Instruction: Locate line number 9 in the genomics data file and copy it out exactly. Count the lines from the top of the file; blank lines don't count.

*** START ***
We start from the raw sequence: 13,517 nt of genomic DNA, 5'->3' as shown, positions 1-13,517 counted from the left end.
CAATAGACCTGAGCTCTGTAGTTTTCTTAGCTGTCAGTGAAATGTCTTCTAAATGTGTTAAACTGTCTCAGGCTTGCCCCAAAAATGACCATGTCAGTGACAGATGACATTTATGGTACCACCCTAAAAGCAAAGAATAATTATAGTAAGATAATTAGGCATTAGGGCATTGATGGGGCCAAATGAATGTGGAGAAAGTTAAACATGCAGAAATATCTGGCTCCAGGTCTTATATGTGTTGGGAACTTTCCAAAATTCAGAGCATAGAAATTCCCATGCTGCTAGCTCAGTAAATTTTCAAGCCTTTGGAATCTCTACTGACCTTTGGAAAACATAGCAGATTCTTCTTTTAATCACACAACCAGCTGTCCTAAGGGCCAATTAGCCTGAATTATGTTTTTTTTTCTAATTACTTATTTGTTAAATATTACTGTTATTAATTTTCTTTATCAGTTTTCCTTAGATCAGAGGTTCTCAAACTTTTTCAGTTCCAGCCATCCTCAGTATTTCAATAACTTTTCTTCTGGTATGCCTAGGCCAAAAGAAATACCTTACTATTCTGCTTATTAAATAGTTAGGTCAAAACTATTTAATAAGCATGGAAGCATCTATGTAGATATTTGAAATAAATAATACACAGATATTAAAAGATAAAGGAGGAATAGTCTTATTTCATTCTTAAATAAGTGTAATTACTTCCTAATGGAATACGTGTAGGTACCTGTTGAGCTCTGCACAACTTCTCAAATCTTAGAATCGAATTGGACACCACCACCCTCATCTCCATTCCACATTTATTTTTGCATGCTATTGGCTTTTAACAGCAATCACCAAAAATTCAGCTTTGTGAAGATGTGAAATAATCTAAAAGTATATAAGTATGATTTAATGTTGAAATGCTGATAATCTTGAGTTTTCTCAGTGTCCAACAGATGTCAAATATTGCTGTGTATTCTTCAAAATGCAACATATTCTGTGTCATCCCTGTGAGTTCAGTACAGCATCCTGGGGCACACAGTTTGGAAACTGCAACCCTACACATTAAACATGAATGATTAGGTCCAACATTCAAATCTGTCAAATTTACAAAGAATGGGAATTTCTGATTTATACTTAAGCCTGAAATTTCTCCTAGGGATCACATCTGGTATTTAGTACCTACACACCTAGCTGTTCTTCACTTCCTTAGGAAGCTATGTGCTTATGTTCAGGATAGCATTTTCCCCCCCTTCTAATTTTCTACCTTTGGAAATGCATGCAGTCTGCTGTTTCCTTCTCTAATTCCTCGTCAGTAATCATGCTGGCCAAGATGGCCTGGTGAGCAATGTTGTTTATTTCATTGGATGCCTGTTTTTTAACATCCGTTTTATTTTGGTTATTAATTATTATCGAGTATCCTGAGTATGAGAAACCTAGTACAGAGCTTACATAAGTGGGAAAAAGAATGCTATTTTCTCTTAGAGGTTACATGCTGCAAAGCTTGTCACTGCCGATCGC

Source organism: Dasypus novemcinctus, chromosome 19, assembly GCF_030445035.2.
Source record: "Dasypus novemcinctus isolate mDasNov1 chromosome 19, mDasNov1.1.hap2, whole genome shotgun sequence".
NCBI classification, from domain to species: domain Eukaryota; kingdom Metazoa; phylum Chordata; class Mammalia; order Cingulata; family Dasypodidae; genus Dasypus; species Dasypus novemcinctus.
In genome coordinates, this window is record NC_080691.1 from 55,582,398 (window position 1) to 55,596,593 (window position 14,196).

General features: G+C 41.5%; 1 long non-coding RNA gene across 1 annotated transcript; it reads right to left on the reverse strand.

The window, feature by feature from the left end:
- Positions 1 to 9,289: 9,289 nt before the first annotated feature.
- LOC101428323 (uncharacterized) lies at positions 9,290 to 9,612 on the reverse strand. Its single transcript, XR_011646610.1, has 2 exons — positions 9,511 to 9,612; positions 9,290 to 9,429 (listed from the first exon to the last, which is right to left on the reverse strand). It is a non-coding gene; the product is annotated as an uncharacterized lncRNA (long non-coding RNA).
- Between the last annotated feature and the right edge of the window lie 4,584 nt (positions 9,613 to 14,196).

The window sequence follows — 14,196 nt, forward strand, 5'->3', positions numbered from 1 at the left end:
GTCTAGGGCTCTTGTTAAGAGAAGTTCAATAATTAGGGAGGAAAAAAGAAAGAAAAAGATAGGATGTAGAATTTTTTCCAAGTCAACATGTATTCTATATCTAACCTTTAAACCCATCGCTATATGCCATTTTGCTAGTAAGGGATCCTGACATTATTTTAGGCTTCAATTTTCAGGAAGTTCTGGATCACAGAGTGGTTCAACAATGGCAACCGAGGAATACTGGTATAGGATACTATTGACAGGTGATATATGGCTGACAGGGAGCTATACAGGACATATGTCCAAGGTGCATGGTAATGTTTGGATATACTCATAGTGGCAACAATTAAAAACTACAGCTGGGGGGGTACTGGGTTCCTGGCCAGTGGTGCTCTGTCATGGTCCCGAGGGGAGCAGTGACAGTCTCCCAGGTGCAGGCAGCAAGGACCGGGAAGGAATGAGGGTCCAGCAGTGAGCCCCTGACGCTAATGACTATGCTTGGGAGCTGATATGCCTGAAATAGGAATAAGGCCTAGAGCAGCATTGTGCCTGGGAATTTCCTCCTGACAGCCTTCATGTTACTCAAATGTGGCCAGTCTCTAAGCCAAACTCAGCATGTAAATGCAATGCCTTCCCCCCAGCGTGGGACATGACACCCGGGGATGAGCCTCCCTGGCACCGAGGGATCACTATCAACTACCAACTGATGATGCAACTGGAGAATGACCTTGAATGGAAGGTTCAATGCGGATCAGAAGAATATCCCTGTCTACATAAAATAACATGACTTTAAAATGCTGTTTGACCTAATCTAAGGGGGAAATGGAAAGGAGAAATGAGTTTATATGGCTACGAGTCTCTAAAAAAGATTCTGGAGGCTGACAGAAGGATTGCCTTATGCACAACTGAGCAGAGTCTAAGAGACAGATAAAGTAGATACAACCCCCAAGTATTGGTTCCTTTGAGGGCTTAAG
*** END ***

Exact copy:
- Positions 1 to 9,289: 9,289 nt before the first annotated feature.